He carried his other eye - his bad eye - on his keychain

Posted by Jeff Markowitz on Wednesday, April 13, 2011
On Saturday, when I was presenting my workshop at AuthorFest about developing characters that readers will care about (before I was detained by the Air Marshals at O'Hare on suspicion of murder) I found myself spending quite a bit of time talking about writing the minor characters.  If you want your main characters to be three-dimensional, you can't have them interacting with cardboard cut-outs.  So it's just as important to flesh out your minor characters as it is to develop your protagonist.  The way I like to think of it is, they may be minor characters in your story, but they're the main character in their own story.  So they have a life beyond the confines of your story.  Just like your protagonist, they have a back story.

As I was discussing this at AuthorFest, I was reminded of a blog post I wrote several years ago.  On June 20, 2008, our friend Smoky challenged us to write a 100 word story, exactly 100 words, featuring a vegetable, a power tool and a place.  Even in a 100 word story, I used a few of those words to hint at Detective Johnson's back story.  I wrote -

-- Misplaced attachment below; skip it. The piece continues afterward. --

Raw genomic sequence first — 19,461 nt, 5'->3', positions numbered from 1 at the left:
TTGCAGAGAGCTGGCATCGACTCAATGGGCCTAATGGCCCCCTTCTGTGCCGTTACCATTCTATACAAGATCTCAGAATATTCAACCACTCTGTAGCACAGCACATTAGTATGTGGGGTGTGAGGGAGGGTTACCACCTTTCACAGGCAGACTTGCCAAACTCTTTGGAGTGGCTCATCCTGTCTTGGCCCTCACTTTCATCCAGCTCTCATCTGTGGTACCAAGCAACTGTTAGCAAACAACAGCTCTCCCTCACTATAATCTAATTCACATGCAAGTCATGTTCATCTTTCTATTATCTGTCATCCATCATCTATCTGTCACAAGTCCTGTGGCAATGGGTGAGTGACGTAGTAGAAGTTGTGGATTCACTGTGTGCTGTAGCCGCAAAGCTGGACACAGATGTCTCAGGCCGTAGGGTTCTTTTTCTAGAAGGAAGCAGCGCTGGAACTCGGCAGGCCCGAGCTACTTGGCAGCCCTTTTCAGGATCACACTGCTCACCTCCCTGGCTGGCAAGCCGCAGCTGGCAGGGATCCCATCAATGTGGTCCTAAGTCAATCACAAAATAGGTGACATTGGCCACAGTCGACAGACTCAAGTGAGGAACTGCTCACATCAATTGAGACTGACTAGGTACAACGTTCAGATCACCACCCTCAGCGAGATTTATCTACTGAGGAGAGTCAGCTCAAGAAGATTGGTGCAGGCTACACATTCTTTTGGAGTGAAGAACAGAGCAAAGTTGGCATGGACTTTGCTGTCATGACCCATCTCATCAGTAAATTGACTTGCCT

With his one good eye (he carried his other eye – his bad eye - on his keychain, but that’s another story entirely), Detective Johnson could tell that the woman in the parking lot behind the Palace Restaurant in Happy Jack, Arizona was dead.  But when he bent over to check the Craftsman drill/driver, the drill bit embedded in her neck, something else caught his eye (the bad eye, dangling from the keychain at his belt).  One order of assorted tempura, to go.  It might be important to the case.
Or not.  Without thinking, Detective Johnson nibbled on the zucchini tempura.

We don't meet very many people at the beginning and watch their life unfold sequentially.  We meet them somewhere in the middle and as we share their present and perhaps their future, we also learn bits and pieces about their past.  And that's the way it should be with characters in stories.   You don't need to know what the deal is with Detective Johnson's bad eye.  But if you spend enough time with him, over time, he'll tell you what he's willing to reveal.  Just like we do in real life.

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